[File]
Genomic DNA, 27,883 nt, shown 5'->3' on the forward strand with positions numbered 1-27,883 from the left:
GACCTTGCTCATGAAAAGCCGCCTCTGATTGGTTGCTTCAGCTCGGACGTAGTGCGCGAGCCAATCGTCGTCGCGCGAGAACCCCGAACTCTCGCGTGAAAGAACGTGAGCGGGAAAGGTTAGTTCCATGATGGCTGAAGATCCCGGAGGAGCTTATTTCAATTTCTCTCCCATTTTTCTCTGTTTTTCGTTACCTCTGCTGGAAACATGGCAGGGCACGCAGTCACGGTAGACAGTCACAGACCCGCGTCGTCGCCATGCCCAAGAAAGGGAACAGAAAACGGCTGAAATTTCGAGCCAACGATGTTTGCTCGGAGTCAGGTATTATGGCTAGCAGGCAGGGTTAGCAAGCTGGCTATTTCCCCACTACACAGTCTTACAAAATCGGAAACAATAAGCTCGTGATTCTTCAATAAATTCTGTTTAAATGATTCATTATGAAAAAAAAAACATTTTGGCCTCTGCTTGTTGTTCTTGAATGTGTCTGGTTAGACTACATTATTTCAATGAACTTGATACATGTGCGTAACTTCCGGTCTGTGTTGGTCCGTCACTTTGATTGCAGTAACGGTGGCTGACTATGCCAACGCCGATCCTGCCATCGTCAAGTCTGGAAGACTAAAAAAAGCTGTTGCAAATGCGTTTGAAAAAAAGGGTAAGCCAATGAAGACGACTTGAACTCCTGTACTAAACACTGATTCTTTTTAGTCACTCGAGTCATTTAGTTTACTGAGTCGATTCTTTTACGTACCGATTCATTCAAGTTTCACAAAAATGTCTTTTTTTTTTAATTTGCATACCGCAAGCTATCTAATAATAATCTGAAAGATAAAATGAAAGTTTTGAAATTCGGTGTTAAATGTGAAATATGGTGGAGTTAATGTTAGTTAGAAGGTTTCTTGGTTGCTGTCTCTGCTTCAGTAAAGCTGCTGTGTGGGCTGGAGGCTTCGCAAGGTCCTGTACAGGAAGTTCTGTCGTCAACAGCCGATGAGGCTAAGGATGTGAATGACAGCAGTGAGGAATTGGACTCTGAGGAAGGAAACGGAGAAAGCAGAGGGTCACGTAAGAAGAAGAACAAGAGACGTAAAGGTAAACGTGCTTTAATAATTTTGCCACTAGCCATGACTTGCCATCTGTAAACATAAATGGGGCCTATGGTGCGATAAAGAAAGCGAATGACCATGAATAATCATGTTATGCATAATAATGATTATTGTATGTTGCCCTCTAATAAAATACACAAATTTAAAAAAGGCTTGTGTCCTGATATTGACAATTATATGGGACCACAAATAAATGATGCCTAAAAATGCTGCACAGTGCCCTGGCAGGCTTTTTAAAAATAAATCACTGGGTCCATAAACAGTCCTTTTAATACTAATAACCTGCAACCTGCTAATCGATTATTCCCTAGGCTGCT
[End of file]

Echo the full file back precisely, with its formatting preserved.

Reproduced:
Genomic DNA, 27,883 nt, shown 5'->3' on the forward strand with positions numbered 1-27,883 from the left:
GACCTTGCTCATGAAAAGCCGCCTCTGATTGGTTGCTTCAGCTCGGACGTAGTGCGCGAGCCAATCGTCGTCGCGCGAGAACCCCGAACTCTCGCGTGAAAGAACGTGAGCGGGAAAGGTTAGTTCCATGATGGCTGAAGATCCCGGAGGAGCTTATTTCAATTTCTCTCCCATTTTTCTCTGTTTTTCGTTACCTCTGCTGGAAACATGGCAGGGCACGCAGTCACGGTAGACAGTCACAGACCCGCGTCGTCGCCATGCCCAAGAAAGGGAACAGAAAACGGCTGAAATTTCGAGCCAACGATGTTTGCTCGGAGTCAGGTATTATGGCTAGCAGGCAGGGTTAGCAAGCTGGCTATTTCCCCACTACACAGTCTTACAAAATCGGAAACAATAAGCTCGTGATTCTTCAATAAATTCTGTTTAAATGATTCATTATGAAAAAAAAAACATTTTGGCCTCTGCTTGTTGTTCTTGAATGTGTCTGGTTAGACTACATTATTTCAATGAACTTGATACATGTGCGTAACTTCCGGTCTGTGTTGGTCCGTCACTTTGATTGCAGTAACGGTGGCTGACTATGCCAACGCCGATCCTGCCATCGTCAAGTCTGGAAGACTAAAAAAAGCTGTTGCAAATGCGTTTGAAAAAAAGGGTAAGCCAATGAAGACGACTTGAACTCCTGTACTAAACACTGATTCTTTTTAGTCACTCGAGTCATTTAGTTTACTGAGTCGATTCTTTTACGTACCGATTCATTCAAGTTTCACAAAAATGTCTTTTTTTTTTAATTTGCATACCGCAAGCTATCTAATAATAATCTGAAAGATAAAATGAAAGTTTTGAAATTCGGTGTTAAATGTGAAATATGGTGGAGTTAATGTTAGTTAGAAGGTTTCTTGGTTGCTGTCTCTGCTTCAGTAAAGCTGCTGTGTGGGCTGGAGGCTTCGCAAGGTCCTGTACAGGAAGTTCTGTCGTCAACAGCCGATGAGGCTAAGGATGTGAATGACAGCAGTGAGGAATTGGACTCTGAGGAAGGAAACGGAGAAAGCAGAGGGTCACGTAAGAAGAAGAACAAGAGACGTAAAGGTAAACGTGCTTTAATAATTTTGCCACTAGCCATGACTTGCCATCTGTAAACATAAATGGGGCCTATGGTGCGATAAAGAAAGCGAATGACCATGAATAATCATGTTATGCATAATAATGATTATTGTATGTTGCCCTCTAATAAAATACACAAATTTAAAAAAGGCTTGTGTCCTGATATTGACAATTATATGGGACCACAAATAAATGATGCCTAAAAATGCTGCACAGTGCCCTGGCAGGCTTTTTAAAAATAAATCACTGGGTCCATAAACAGTCCTTTTAATACTAATAACCTGCAACCTGCTAATCGATTATTCCCTAGGCTGCT